3.      Consolation: To give hope and comfort to others in settings such as small groups and/or one on one counseling (1 Corinthians 14:3).

4.      Evangelism: Making the core message of salvation, Jesus Christ, clear to the unsaved. This gift is given in abundance to some as some see much more fruit than others, but it is the responsibility of all Christians (Ephesians 4:11; 2 Timothy 4:4).


Gifts of Service – Gifts of Service is mentioned in 1 Peter 4:11, and people who work with these gifts are known as “deacons” or “ministers.” Both words mean “one who serves.”

1.      Discernment: The ability to determine if the spiritual gifts people have and their messages derive from the Spirit of God or from an evil spirit (1 Cor. 12:10).

2.      Faith: This is a special gift of insight and trust beyond that common to all Christians. It might be characterized by living consistently on the edge of God’s promises and seeing abundant fruit in prayer (1 Cor. 12:9; 13:2).

3.      Helps: This is the ability and desire to lend a helping hand in physical tasks for the sake of the body of believers and individuals (1 Cor. 12:28).

4.      Mercy: Characterized by an extraordinary love and compassion for those who are unlovely or unlovable. This gift comes with a self-sacrificing desire to help these kinds of individuals through any and all circumstances in their lives (Romans 12:28).

5.      Giving: The ability to see a financial need and a strong desire to share one’s material possessions for the sake of God’s Kingdom. It typifies the “going above the call of duty” with no ulterior or selfish motives (Romans 12:8).

6.      Administration: This is the ability to work in harmony with others w/the ability to organize efficiently the workings of the church (1 Cor. 12:28; Romans 12:8).

Sign Gifts – This is a category of gifts  that were related to the accreditation of the apostles (2 Cor. 12:12) who were the first ministers of the good news about Jesus Christ to unbelievers.

1.      The Gifts of Indirect Power – Gifts confirmed the one giving the message.

¨      Healings (1 Cor. 12:9) The restoration of the sick back to health.

¨      Miracles (1 Cor. 12:28) This gifts includes works of power; raising of the dead.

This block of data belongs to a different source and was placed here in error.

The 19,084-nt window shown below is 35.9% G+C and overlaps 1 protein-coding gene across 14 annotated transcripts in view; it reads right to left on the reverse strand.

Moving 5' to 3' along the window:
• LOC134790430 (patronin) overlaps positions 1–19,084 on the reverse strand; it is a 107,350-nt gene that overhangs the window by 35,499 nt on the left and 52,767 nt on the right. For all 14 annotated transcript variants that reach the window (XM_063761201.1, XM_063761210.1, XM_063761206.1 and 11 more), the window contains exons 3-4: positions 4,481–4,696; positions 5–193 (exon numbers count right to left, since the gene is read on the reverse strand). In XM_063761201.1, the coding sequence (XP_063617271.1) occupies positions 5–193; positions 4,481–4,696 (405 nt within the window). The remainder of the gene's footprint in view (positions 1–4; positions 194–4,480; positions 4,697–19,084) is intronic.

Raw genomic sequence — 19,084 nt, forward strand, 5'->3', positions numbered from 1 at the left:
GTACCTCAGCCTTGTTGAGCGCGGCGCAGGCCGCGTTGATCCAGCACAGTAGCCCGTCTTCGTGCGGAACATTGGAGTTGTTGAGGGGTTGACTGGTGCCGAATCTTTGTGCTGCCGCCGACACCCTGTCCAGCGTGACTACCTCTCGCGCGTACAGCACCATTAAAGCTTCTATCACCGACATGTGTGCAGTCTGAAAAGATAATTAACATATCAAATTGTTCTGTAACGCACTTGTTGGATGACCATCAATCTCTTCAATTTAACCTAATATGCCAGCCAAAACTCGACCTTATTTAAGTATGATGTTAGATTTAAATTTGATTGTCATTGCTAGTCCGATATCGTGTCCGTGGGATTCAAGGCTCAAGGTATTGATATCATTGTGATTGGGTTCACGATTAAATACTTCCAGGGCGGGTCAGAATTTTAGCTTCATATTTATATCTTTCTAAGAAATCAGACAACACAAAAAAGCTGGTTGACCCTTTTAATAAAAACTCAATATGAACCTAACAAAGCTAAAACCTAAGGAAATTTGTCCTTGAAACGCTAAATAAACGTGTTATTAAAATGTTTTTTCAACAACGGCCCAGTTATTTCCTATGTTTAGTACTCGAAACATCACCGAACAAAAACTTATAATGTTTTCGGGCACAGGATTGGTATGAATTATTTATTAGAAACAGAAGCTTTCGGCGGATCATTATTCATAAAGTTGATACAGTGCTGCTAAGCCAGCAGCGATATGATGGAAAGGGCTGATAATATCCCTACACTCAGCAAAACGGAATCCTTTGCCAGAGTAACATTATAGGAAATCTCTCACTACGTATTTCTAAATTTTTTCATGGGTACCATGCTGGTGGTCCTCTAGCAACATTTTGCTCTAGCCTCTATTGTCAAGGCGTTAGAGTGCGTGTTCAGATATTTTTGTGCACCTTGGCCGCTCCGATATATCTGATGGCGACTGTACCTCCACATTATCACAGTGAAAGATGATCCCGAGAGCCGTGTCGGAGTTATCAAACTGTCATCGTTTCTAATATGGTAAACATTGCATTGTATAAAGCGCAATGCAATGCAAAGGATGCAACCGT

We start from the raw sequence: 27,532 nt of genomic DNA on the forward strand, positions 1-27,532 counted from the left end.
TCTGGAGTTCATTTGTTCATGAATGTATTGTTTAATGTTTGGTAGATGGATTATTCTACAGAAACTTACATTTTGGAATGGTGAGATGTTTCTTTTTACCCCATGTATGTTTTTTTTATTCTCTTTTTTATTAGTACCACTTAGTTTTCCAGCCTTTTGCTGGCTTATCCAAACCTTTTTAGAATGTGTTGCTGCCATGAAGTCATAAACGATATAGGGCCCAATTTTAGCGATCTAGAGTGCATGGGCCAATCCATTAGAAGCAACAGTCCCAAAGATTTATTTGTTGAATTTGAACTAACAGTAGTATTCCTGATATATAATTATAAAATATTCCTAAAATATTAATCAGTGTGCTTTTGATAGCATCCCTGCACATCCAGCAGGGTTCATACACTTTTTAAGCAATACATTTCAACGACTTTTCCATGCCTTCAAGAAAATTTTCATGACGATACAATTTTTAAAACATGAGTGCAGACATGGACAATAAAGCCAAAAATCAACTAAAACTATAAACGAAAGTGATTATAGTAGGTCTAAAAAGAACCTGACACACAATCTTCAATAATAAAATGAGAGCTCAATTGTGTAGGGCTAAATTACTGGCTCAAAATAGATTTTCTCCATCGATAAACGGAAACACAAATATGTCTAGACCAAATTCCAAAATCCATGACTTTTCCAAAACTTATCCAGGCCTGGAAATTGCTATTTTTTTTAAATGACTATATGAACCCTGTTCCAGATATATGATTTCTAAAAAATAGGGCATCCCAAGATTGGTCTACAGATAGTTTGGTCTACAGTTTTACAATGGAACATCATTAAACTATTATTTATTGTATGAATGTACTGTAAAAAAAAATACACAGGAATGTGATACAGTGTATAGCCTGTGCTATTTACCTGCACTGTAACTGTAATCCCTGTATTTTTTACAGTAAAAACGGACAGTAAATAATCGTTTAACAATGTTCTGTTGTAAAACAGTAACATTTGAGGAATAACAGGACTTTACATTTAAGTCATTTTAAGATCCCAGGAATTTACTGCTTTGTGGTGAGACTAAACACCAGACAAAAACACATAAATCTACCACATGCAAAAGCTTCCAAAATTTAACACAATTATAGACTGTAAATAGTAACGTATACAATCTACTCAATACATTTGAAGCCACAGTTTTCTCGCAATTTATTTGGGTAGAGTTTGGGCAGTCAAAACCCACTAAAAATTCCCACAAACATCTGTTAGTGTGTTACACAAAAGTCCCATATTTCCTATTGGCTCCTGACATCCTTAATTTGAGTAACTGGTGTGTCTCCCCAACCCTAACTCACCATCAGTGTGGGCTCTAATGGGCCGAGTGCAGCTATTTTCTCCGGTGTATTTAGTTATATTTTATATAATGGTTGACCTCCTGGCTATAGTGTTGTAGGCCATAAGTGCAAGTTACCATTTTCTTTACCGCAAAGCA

2.      Gifts of Direct Revelation: These gifts made known the will of God before the completion of the New Testament which completed the Word of God for today (Rev. 22:18; Hebrews 1:1-2).

¨      Knowledge: (1 Cor. 12:8) Insight into truths directly ministered by the Spirit.

¨      Wisdom: (1 Cor. 12:8) This is the application of biblical truths to life.

¨      Prophecy: (1 Cor. 12:10) Receiving the direct revelation from God.

¨      Tongues: (1 Cor. 14:22) The ability to speak in unlearned languages.

¨      Interpretation: (1 Cor. 12:30) The ability to translate unlearned languages.

The Mystery Religions

  • Ecstasy
  • Hypnotic chants
  • Semiconscious euphoria
  • Dances, incense, chants, etc.
  • No discernment/nobody cared
  • Hindu yoga; Buddhist Nirvana
  • All false religion judged (Rev. 17)
  • Began at Babel when the languages were (Semiramis)
  • Tammuz (Ez. 8:14); mourn for 40 days (Lent); celebrate his rez
  • Ishtar of Syria; Astarte of Phoenicia; Isis of Egypt; Aphrodite of Greece
  • Sex sins, baptism for salvation, pilgrimages, paying of penance, etc.

The gifts:

  1. Word of wisdom (temporary, yet applicable today)

·         Comes to all Christians who understand “Christ crucified.”

·         In apostolic age it referred to receiving revelation

·         Today it refers to the ability to understand Scripture and apply it

·         Examples: apostles; pastors/teachers

  1. Word of knowledge – (can be trained or untrained)

·         Perceiving/understanding God’s truths

·         Used for direct revelation from God

·         Saints who study and understand God’s Word have this gift

·         13:2 says, “who know all mysteries and all knowledge”

·         Examples: writers of Scripture; pastors/teachers

  1. Faith

·         All Christians possess faith in God (Rom. 12:3)

·         One whose faith in God is extraordinary (can “move mountains”)

·         Examples: Paul in Acts 27; Abe in Rom. 4; Hudson Taylor, etc.

  1. Gifts of healing/effecting miracles (power)

·         Given to Christ, the apostles, and the prophets (2 Cor. 12:12)

·         Casting out demons, raising the dead, etc.

·         Used to authenticate the message of Christ

·         Paul used it sparingly (not himself, Timothy, Epaphroditus, Tromphimus

·         No need today for God to authenticate His Word

  1. Prophecy

·         Specifically receiving God’s Word and proclaiming it

·         Generally it is a speaking gift of telling others what God has said

·         Foundation of the church built upon apostles and prophets (Eph. 2:20)

  1. Distinguishing of spirits

·         Judges all the spiritual gifts; protects the church from error; church discpline

·         Distinguishes b/t right and wrong theology

·         Example: Jews of Berea (Acts 17:11); Paul’s rebuke of the slave-girl (Acts 16:16-17)

  1. Tongues/Interpretation – speaking in unlearned languages/interpreting the message.
Related Media
Related Sermons